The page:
The complex nature of prosecutions

Feb 7, 2014 by

I was interviewed at the BBC today about victims of abuse and those accused of abuse. Where as quite rightly victims remain anonymous, the interviewer asked me if the accused should be anonymous until the end of the trial. What do you think about it?

My view was that there was strength in the argument to have people anonymous until proven guilty, especially before they were even charged with an offence. If the person however is in a sensitive position and working with vulnerable people – children or adults – and is the subject of allegations then for their sake as well as the victims I believe they should not carry on their work until the matter is resolved. This is usually the case when professionals such as teachers, social workers, police officers, care workers and others are subject of investigations.

A perfect example of the identification and subsequent damaging media attacks following false accusations is Christopher Jefferies, the landlord from the Jo Yates murder trial. He was crucified by the media and by members of the public when thought to be the killer. His life was almost ruined, his health was badly damaged and his reputation was so blighted that he probably will never fully recover. It can happen. It did happen – and therefore we have got to be fully aware of this perspective when having the debate. There always was the saying that ‘better to let off a guilty person that to convict an innocent person’. I feel torn on this statement and not 100% sure on my position. However it does give food for thought.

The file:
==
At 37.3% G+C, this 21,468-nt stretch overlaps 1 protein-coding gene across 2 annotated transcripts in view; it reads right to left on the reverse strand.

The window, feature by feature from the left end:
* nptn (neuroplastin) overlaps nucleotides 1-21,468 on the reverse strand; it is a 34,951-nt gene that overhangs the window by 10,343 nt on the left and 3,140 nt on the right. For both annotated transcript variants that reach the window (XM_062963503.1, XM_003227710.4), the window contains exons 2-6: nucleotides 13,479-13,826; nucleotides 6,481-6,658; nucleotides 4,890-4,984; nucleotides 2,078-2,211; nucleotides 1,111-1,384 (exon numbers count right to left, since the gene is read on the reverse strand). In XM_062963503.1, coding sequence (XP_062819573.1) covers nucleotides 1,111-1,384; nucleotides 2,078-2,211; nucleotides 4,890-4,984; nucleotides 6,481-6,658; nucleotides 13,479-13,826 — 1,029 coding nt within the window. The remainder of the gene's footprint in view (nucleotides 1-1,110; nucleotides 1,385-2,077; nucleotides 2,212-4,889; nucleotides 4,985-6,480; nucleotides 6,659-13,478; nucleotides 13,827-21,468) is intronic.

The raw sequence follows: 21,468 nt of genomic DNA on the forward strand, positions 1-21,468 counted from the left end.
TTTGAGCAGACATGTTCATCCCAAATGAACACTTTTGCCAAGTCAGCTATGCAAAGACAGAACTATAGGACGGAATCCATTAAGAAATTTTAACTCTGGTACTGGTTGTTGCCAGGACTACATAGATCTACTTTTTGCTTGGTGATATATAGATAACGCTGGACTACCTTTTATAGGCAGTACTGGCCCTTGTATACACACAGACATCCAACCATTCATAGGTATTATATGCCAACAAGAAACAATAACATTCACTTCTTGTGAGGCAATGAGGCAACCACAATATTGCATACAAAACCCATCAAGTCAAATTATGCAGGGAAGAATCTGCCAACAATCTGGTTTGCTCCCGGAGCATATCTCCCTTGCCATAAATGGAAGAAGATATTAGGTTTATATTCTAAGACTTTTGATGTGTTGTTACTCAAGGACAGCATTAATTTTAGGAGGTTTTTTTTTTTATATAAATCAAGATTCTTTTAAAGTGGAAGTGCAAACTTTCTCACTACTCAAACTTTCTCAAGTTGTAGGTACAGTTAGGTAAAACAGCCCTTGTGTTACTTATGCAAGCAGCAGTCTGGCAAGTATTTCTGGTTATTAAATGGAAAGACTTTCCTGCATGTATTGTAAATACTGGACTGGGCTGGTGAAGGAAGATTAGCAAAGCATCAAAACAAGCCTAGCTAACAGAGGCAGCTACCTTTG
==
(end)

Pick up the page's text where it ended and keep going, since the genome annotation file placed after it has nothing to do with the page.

Another matter I’ve always had strong views on relate to the way our judicial system treats children. Okay, there have been some improvements, such as video evidence, screens and more informal arrangements of court rooms but still our system of justice in the UK is an adversarial one in which the whole process is about winning. So if you have a much more articulate advocate than the other side your chances are much higher. In certain parts of Europe they adopt the inquisitorial system of justice in which the ultimate aim is to get at the truth. Therefore in France for example they have the Juge des Enfants who is trained in other disciplines as well as the law and could even, in extreme situations, go and spend a week with a family to ascertain what facts were required and make a much more informed judgement for the truth.

Tell me your thoughts on these issues, as well as subjects you would be interested in reading about, discussing and debating with me.

This could span:

  • mental health matters
  • child protection
  • disability

Broader social issues such as:

  • widening gap between rich and poor
  • erosion of communities
  • benefits and difficulties of increasing multi cultural societies
  • It’s really good when you respond, as you have in the past, to the contents of these blogs so I want to encourage you to keeping it coming and I look forward to your ideas.
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